In 2016, the EPA Integrated Risk Information System (IRIS) program released an updated cancer value based on modeling. Several independent reviews have raised substantive concerns about EPA’s IRIS program generally and its findings with respect to ethylene oxide specifically.
For instance, the Texas Commission on Environmental Quality (TCEQ) has said that EPA’s IRIS value for ethylene oxide is “without sound scientific basis.”
The ethylene oxide assessment also includes errors in modeling historical exposures to ethylene oxide. These errors combined result in a value that is based on selective science and results in an overly conservative cancer value. In fact, the ethylene oxide cancer value derived from EPA’s modeling is 19,000 times lower than the normal, naturally-created levels of ethylene oxide in the human body.
After independent, peer reviewed analysis of the IRIS value by TCEQ, EPA is currently reconsidering the use of the IRIS value in their rulemaking governing emissions from EO facilities producing EO.
- AdvaMed: https://www.advamed.org/industry-updates/hot-topics/sterilization-ethylene-oxide/
- FDA – https://www.fda.gov/medical-devices/general-hospital-devices-and-supplies/ethylene-oxide-sterilization-medical-devices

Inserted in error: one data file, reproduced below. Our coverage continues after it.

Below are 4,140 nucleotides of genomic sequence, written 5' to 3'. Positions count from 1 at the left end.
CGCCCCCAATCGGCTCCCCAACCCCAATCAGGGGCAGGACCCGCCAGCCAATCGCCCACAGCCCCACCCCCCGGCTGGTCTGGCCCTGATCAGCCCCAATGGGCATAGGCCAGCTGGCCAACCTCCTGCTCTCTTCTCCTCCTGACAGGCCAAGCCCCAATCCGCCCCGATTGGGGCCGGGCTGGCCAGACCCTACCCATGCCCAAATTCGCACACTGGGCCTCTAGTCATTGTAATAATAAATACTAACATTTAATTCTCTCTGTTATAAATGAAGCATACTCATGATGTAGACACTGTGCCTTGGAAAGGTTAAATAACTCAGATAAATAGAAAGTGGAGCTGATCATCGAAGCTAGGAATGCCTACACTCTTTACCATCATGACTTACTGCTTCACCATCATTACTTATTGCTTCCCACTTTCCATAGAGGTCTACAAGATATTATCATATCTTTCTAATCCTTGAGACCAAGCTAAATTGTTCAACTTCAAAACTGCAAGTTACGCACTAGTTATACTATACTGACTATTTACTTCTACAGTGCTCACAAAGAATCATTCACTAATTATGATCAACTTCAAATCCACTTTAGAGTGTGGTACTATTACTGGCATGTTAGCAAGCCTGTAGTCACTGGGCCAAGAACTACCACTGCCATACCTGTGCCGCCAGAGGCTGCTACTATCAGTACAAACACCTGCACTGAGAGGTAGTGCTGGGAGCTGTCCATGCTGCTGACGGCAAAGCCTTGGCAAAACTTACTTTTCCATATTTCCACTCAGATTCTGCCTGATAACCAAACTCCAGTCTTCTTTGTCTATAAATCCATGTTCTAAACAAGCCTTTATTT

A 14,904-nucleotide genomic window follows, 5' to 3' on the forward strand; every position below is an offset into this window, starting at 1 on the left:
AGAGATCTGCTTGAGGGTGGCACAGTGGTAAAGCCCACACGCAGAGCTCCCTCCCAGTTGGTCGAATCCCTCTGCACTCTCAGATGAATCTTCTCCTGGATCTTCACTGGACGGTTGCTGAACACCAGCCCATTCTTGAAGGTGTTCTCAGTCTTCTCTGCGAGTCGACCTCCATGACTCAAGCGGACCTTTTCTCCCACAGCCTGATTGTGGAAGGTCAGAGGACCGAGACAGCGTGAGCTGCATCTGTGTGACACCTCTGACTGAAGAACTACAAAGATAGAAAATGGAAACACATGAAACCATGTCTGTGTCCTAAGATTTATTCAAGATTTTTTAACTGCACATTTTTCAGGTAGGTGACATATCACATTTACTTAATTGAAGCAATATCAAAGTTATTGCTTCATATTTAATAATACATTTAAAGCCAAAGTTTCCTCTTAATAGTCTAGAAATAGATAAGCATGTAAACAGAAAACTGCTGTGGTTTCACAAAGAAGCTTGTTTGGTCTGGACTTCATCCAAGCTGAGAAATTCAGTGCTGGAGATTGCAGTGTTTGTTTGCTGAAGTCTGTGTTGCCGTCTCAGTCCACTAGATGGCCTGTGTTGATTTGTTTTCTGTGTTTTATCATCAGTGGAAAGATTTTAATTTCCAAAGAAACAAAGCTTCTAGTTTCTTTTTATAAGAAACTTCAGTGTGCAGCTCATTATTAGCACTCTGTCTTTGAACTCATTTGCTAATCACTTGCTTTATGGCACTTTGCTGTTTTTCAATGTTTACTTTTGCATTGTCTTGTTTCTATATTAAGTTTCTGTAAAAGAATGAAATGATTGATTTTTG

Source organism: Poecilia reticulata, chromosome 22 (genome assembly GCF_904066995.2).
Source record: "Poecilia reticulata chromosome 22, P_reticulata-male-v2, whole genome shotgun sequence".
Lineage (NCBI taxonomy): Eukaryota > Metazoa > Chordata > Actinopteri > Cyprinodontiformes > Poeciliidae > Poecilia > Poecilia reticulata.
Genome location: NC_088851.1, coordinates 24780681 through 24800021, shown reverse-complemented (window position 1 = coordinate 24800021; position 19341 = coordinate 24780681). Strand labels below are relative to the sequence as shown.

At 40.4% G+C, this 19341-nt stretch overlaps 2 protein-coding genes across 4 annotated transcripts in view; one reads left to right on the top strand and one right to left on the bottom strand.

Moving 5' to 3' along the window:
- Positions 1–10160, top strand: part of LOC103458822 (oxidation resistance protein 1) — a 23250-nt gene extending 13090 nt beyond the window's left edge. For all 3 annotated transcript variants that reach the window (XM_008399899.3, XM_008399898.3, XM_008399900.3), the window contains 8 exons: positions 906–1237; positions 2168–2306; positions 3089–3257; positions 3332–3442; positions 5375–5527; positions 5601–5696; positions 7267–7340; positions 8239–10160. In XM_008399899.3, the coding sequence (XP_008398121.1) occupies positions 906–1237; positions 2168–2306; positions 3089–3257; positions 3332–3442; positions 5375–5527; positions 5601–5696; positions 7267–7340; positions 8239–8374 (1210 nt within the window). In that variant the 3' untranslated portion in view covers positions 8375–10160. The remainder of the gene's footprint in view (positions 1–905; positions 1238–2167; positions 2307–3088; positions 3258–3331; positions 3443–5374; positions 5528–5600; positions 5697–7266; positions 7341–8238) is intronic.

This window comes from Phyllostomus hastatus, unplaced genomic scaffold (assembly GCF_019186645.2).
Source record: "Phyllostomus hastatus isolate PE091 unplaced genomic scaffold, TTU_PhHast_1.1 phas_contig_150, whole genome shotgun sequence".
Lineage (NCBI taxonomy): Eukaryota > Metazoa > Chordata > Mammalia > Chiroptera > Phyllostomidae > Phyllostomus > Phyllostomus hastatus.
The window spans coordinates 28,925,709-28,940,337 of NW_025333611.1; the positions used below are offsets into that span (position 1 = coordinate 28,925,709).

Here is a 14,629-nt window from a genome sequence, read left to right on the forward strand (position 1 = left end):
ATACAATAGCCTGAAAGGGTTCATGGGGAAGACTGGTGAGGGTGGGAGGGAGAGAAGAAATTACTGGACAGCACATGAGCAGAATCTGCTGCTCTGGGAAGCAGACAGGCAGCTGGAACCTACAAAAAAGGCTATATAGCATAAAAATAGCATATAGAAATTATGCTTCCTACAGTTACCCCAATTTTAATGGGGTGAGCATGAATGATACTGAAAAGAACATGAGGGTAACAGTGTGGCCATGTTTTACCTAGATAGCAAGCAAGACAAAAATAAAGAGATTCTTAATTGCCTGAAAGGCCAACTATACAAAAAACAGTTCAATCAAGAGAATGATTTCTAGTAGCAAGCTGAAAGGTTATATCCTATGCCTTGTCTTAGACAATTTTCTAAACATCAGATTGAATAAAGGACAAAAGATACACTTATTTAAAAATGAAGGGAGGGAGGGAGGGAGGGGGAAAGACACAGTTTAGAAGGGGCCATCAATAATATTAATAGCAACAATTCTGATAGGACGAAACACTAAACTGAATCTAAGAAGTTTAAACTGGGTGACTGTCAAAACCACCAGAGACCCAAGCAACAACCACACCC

- CDC – Disinfection and Sterilization: https://www.cdc.gov/infectioncontrol/guidelines/disinfection/index.html
- FDA – https://www.fda.gov/news-events/press-announcements/statement-concerns-medical-device-availability-due-certain-sterilization-facility-closures
- OSHA – Occupational Safety and Health Administration’s (OSHA) ethylene oxide standard
- NIOSH – https://www.cdc.gov/niosh/npg/npgd0275.html
- American Conference of Governmental Industrial Hygienist – https://www.acgih.org/
- EPA – EPA’s National Emission Standards for Hazardous Air Pollutants (NESHAP)
- Research Gate – https://www.researchgate.net/publication/24415937_Mortality_Study_Update_of_Ethylene_Oxide_Workers_in_Chemical_Manufacturing_A_15_Year_Update
- Fox News West Michigan – https://www.fox17online.com/2019/07/24/state-no-unusual-cancer-stats-near-grand-rapids-medical-manufacturer/